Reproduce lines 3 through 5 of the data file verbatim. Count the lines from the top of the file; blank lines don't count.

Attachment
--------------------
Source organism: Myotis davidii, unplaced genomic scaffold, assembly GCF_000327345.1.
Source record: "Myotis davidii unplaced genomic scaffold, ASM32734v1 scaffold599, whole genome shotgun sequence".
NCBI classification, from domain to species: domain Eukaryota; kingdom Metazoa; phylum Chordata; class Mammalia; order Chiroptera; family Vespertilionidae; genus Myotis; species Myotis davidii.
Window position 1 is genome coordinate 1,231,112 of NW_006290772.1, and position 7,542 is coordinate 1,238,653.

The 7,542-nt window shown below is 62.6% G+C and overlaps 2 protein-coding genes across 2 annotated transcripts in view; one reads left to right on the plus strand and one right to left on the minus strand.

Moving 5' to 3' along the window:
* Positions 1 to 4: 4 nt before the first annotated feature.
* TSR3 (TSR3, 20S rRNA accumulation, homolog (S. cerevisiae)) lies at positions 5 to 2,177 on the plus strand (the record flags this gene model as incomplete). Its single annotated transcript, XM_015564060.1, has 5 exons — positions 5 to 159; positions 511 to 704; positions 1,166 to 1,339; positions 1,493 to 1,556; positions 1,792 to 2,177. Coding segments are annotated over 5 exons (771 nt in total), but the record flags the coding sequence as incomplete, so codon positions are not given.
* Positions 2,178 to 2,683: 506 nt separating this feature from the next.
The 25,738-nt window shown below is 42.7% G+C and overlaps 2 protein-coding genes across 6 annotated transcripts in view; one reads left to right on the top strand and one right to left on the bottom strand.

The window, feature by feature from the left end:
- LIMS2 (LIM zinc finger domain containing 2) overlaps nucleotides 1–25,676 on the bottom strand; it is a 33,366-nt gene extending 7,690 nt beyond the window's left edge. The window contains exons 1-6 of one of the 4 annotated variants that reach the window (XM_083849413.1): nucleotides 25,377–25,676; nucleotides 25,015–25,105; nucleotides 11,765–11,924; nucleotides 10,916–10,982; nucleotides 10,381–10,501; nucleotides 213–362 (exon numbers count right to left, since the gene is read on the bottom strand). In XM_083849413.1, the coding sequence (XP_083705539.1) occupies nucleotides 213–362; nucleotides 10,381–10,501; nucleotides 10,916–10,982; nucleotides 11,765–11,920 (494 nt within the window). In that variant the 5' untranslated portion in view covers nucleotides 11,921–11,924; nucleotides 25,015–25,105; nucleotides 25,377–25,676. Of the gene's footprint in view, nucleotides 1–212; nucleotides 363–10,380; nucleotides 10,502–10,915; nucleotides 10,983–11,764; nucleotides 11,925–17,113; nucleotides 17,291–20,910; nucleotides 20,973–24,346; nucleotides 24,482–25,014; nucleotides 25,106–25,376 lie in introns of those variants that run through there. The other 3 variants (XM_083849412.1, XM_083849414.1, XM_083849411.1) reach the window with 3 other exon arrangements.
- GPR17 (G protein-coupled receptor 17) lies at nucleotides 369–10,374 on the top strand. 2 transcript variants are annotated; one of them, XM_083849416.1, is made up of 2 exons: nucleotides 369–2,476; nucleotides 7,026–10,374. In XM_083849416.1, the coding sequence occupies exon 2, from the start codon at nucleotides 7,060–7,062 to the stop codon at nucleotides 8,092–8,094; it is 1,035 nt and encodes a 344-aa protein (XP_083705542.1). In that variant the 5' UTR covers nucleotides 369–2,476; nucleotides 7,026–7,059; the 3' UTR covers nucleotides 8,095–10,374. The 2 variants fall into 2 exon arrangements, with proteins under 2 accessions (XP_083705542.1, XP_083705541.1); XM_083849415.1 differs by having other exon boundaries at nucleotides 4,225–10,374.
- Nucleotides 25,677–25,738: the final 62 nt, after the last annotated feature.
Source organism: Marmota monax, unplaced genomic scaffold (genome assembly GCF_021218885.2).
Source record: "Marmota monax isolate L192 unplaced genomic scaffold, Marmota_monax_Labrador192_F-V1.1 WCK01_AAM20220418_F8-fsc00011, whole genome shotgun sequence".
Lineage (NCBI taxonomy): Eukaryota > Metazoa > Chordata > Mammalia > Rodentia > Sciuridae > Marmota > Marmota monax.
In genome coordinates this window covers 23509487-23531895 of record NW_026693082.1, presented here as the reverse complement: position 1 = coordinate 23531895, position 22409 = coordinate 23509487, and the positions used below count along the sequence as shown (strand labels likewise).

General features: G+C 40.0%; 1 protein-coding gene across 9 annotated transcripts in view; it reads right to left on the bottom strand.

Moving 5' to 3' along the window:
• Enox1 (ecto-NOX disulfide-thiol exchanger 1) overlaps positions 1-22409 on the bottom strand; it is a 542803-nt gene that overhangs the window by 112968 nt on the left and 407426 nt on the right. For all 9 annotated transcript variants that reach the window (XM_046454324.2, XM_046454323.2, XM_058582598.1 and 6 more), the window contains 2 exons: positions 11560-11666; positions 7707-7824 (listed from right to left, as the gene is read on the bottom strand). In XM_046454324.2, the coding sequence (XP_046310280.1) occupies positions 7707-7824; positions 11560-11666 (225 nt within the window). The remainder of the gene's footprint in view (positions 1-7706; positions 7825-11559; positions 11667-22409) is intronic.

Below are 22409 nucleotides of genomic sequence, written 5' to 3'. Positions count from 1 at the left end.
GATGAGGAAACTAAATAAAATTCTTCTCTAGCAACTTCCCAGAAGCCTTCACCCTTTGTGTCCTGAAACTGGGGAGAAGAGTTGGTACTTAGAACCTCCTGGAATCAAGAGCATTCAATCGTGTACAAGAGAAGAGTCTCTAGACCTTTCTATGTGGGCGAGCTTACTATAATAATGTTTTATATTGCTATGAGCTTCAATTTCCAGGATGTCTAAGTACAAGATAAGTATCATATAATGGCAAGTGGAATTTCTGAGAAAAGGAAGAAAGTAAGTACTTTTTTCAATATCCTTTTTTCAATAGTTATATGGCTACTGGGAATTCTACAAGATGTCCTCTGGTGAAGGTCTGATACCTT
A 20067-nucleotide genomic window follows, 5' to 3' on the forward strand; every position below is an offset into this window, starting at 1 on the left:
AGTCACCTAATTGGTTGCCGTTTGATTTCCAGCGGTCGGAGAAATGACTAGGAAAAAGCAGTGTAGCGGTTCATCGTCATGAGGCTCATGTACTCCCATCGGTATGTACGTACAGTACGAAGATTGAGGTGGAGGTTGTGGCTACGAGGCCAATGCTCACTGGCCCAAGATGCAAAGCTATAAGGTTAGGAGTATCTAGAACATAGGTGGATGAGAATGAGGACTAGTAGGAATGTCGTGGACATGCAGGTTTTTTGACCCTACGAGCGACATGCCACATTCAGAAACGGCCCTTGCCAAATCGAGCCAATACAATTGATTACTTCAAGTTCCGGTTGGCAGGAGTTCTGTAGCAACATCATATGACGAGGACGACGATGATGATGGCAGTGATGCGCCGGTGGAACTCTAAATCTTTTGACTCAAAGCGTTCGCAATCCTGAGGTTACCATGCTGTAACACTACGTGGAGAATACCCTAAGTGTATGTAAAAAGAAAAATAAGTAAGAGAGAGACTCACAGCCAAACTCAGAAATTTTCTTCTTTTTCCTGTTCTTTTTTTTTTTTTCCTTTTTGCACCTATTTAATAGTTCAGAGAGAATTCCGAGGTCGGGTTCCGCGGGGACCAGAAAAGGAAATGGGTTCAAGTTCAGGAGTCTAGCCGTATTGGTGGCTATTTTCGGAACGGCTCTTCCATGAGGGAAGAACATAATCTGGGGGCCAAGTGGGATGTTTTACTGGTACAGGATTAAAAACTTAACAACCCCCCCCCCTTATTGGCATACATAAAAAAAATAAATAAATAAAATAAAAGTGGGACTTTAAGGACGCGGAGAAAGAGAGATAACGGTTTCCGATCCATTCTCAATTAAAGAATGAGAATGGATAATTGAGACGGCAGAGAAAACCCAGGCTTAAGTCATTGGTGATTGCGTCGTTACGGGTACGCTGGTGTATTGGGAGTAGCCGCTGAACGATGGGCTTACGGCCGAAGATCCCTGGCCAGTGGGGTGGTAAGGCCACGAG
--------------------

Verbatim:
NCBI classification, from domain to species: domain Eukaryota; kingdom Metazoa; phylum Chordata; class Mammalia; order Chiroptera; family Vespertilionidae; genus Myotis; species Myotis davidii.
Window position 1 is genome coordinate 1,231,112 of NW_006290772.1, and position 7,542 is coordinate 1,238,653.

The 7,542-nt window shown below is 62.6% G+C and overlaps 2 protein-coding genes across 2 annotated transcripts in view; one reads left to right on the plus strand and one right to left on the minus strand.